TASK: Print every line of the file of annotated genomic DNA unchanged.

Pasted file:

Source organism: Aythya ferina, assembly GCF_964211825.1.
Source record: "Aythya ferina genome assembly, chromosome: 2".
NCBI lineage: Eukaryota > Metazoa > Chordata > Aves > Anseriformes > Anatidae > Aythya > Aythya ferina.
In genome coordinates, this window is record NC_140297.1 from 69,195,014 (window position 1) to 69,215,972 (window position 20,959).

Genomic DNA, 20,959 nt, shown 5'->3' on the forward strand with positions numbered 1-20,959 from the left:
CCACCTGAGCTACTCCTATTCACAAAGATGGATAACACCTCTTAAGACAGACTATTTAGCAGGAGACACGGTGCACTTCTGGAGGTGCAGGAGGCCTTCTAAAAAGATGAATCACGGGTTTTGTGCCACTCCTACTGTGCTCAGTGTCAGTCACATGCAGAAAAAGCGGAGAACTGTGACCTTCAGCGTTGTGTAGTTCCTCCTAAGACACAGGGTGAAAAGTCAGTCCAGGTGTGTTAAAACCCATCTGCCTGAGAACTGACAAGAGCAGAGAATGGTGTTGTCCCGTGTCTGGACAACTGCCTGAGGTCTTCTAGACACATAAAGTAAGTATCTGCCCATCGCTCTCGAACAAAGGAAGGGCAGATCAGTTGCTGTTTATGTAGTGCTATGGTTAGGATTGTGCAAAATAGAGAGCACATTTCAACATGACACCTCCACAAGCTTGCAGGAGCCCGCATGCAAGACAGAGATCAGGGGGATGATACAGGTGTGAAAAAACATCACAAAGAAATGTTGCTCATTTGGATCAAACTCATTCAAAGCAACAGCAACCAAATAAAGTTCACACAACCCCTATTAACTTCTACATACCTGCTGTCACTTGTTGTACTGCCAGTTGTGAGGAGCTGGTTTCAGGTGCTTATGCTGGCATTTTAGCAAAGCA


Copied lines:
Source organism: Aythya ferina, assembly GCF_964211825.1.
Source record: "Aythya ferina genome assembly, chromosome: 2".
NCBI lineage: Eukaryota > Metazoa > Chordata > Aves > Anseriformes > Anatidae > Aythya > Aythya ferina.
In genome coordinates, this window is record NC_140297.1 from 69,195,014 (window position 1) to 69,215,972 (window position 20,959).

Genomic DNA, 20,959 nt, shown 5'->3' on the forward strand with positions numbered 1-20,959 from the left:
CCACCTGAGCTACTCCTATTCACAAAGATGGATAACACCTCTTAAGACAGACTATTTAGCAGGAGACACGGTGCACTTCTGGAGGTGCAGGAGGCCTTCTAAAAAGATGAATCACGGGTTTTGTGCCACTCCTACTGTGCTCAGTGTCAGTCACATGCAGAAAAAGCGGAGAACTGTGACCTTCAGCGTTGTGTAGTTCCTCCTAAGACACAGGGTGAAAAGTCAGTCCAGGTGTGTTAAAACCCATCTGCCTGAGAACTGACAAGAGCAGAGAATGGTGTTGTCCCGTGTCTGGACAACTGCCTGAGGTCTTCTAGACACATAAAGTAAGTATCTGCCCATCGCTCTCGAACAAAGGAAGGGCAGATCAGTTGCTGTTTATGTAGTGCTATGGTTAGGATTGTGCAAAATAGAGAGCACATTTCAACATGACACCTCCACAAGCTTGCAGGAGCCCGCATGCAAGACAGAGATCAGGGGGATGATACAGGTGTGAAAAAACATCACAAAGAAATGTTGCTCATTTGGATCAAACTCATTCAAAGCAACAGCAACCAAATAAAGTTCACACAACCCCTATTAACTTCTACATACCTGCTGTCACTTGTTGTACTGCCAGTTGTGAGGAGCTGGTTTCAGGTGCTTATGCTGGCATTTTAGCAAAGCA